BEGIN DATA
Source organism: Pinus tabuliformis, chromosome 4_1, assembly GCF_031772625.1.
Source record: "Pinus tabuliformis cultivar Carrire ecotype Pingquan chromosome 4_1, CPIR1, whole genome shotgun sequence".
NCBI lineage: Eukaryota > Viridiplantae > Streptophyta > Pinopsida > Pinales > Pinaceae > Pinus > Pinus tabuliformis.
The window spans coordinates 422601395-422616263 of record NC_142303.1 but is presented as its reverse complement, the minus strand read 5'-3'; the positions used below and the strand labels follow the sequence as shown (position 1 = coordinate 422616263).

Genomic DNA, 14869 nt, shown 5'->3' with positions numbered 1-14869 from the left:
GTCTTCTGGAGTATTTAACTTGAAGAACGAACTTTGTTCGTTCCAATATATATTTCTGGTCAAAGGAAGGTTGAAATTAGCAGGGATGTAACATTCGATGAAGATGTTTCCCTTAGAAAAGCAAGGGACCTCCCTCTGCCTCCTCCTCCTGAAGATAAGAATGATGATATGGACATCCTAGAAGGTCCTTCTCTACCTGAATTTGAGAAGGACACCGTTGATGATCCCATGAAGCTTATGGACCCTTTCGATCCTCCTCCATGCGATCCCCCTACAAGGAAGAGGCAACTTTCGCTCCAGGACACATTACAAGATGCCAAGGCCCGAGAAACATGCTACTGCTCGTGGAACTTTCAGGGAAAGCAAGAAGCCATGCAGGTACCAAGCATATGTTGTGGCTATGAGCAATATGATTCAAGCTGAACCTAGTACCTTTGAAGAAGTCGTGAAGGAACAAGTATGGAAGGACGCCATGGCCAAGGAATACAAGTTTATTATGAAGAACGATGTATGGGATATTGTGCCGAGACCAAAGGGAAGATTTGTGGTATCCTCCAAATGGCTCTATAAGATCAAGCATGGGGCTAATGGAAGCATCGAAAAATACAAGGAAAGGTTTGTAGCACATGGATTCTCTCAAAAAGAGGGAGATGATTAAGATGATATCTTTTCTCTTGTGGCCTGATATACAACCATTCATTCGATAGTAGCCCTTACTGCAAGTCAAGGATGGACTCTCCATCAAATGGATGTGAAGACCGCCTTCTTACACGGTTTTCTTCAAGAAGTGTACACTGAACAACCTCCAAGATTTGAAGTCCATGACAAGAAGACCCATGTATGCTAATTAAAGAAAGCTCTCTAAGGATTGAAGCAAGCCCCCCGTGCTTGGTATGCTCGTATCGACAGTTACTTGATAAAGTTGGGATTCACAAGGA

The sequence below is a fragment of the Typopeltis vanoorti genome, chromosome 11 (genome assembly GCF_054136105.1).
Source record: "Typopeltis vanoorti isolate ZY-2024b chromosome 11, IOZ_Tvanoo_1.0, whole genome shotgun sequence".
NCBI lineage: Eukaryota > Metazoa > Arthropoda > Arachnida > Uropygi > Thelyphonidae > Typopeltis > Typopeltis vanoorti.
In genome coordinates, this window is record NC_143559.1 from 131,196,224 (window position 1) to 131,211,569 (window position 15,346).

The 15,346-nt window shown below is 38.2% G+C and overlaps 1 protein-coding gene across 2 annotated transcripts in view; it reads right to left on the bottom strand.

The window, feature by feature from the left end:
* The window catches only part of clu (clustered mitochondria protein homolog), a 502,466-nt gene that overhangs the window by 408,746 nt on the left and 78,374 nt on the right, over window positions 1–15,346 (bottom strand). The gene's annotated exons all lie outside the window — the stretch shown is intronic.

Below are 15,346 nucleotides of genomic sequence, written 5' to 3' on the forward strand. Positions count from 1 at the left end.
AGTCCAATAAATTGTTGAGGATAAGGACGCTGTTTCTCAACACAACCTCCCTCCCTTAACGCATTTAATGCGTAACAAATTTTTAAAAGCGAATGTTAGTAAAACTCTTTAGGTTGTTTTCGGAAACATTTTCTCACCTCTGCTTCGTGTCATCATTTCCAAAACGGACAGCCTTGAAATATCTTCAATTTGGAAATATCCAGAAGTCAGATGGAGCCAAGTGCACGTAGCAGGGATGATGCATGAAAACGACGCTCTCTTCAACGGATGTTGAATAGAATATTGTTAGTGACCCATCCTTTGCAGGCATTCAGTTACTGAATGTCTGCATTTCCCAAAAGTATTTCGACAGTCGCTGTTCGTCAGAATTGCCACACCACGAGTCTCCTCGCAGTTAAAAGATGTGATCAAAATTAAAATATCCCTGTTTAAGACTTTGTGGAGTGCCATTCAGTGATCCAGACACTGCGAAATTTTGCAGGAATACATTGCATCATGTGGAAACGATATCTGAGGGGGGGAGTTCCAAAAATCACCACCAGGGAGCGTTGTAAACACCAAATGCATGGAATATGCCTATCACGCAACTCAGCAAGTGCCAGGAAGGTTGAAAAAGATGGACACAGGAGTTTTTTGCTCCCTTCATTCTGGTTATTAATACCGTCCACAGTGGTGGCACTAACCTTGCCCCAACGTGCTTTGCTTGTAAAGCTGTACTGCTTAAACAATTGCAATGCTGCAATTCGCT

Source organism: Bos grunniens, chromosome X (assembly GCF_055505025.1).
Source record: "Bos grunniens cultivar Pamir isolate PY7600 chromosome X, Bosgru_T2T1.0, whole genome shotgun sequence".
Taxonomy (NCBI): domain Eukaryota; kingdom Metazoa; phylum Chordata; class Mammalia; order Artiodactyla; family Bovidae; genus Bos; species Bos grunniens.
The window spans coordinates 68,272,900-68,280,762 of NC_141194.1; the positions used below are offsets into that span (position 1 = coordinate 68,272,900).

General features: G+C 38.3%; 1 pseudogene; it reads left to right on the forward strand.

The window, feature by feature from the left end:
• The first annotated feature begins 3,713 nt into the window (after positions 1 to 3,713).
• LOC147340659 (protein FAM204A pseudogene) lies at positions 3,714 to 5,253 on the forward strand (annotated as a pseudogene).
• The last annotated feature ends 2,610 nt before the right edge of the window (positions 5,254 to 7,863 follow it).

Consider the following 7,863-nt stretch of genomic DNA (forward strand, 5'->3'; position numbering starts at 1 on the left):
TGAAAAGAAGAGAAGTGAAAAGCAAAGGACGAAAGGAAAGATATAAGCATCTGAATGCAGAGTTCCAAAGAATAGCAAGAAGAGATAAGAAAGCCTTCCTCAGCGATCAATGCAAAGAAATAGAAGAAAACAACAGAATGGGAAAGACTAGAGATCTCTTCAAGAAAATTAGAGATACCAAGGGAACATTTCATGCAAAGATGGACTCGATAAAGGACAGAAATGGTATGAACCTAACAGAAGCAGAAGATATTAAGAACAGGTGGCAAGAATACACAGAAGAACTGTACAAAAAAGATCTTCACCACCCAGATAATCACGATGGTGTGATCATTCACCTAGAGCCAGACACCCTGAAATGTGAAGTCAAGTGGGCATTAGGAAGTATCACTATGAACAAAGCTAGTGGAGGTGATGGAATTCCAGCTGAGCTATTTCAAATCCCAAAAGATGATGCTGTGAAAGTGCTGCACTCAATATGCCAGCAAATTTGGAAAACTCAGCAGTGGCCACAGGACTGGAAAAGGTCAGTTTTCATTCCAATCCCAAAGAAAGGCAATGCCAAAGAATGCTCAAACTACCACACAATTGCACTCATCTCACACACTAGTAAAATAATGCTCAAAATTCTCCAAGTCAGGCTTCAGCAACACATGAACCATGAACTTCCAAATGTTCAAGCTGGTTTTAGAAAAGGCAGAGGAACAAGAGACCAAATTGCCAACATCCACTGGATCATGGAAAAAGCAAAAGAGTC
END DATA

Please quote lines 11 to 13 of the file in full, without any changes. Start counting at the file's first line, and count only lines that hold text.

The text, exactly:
The 15,346-nt window shown below is 38.2% G+C and overlaps 1 protein-coding gene across 2 annotated transcripts in view; it reads right to left on the bottom strand.

The window, feature by feature from the left end:
* The window catches only part of clu (clustered mitochondria protein homolog), a 502,466-nt gene that overhangs the window by 408,746 nt on the left and 78,374 nt on the right, over window positions 1–15,346 (bottom strand). The gene's annotated exons all lie outside the window — the stretch shown is intronic.